Unless you’ve someone managed to completely avoid pop culture entirely, you’ve probably noticed the increase in popularity for Wrestling – specifically WWE, but also the original Netflix series GLOW, and the vast number of fantastic documentaries about wrestling that have released over the past year or two.
When i was younger (and even now to a much lesser degree) i was a fan of wrestling. I was raised in the tail end of what is now referred to “The Mew Generation” and lived “The Attitude/NWO” era of wrestling. This was when Stone Cold had the 316 in his name, and Hulk Hogan was known as Hollywood Hogan and WCW and WWF (before the E) ruled Monday nights. Now, we all know wresting is fake, but this is more than just about whether or not powerbombing someone off the top rope is a viable move in a bar fight, this is about good versus evil.
Wrestling has always drawn a very solid line as to who is good and who is bad, who wins the crowd and who earns the boos – and that was true, until the Attitude Era. That line became blurred and i think i missed out on such an important part of what wrestling is. The Attitude Era was like the “anti wrestling” wrestling era, there where no good guys and bad guys, everyone was like a vigilante and we cheered for the one who took the biggest risk or drank the most beer or won by any means necessary.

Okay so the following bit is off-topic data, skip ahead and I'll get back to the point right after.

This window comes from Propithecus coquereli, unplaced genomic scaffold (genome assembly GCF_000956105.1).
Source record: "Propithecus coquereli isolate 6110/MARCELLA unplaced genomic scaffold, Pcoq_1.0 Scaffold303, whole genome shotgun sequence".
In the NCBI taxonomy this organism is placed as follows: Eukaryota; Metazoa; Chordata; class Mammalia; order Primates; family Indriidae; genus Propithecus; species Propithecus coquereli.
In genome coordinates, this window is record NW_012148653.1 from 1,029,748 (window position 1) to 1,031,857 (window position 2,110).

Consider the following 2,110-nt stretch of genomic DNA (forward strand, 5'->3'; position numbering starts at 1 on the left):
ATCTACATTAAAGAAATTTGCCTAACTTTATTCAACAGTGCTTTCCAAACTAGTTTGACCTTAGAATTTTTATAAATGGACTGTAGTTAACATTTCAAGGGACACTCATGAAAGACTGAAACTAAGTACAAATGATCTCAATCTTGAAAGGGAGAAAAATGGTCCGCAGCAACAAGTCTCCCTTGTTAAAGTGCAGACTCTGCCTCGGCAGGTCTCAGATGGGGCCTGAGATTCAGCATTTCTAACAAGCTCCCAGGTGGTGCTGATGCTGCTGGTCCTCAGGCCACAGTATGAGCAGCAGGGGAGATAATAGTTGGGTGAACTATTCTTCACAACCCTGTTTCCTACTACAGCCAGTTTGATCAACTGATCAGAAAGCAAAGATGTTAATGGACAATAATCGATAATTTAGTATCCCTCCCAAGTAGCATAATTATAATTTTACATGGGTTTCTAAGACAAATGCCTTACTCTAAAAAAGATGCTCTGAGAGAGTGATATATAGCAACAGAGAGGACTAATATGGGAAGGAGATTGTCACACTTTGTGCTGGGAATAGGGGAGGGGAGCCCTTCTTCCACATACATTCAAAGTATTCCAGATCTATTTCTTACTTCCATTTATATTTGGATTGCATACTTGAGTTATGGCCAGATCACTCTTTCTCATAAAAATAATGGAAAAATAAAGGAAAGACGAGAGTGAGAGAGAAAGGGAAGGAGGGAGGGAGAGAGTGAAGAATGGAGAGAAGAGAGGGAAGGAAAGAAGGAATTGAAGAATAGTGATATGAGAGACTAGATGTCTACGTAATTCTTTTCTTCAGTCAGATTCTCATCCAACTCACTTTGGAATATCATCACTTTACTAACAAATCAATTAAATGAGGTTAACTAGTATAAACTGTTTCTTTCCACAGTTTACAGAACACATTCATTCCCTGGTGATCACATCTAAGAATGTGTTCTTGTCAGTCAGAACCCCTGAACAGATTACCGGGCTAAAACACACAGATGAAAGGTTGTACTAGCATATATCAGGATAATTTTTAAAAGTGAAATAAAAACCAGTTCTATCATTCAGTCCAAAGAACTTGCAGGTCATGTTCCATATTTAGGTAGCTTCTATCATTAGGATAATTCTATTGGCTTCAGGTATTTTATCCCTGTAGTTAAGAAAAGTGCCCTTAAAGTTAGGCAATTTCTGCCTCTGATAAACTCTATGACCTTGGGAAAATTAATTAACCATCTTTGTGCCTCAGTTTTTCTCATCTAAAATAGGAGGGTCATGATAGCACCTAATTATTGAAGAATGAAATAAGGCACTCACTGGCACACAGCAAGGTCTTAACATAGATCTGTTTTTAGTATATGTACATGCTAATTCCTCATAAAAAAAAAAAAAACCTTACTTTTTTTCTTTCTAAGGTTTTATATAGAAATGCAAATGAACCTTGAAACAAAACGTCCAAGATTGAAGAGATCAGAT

Earlier today while browsing the web aimlessly (the way i do) i came across a short film by Time Grant on the NY Times (super classy) about wrestling – specifically about the baby face( good guy) vs the heel (bad guy) and how it’s much more representative of our society than we’ve noticed.
Check it out below.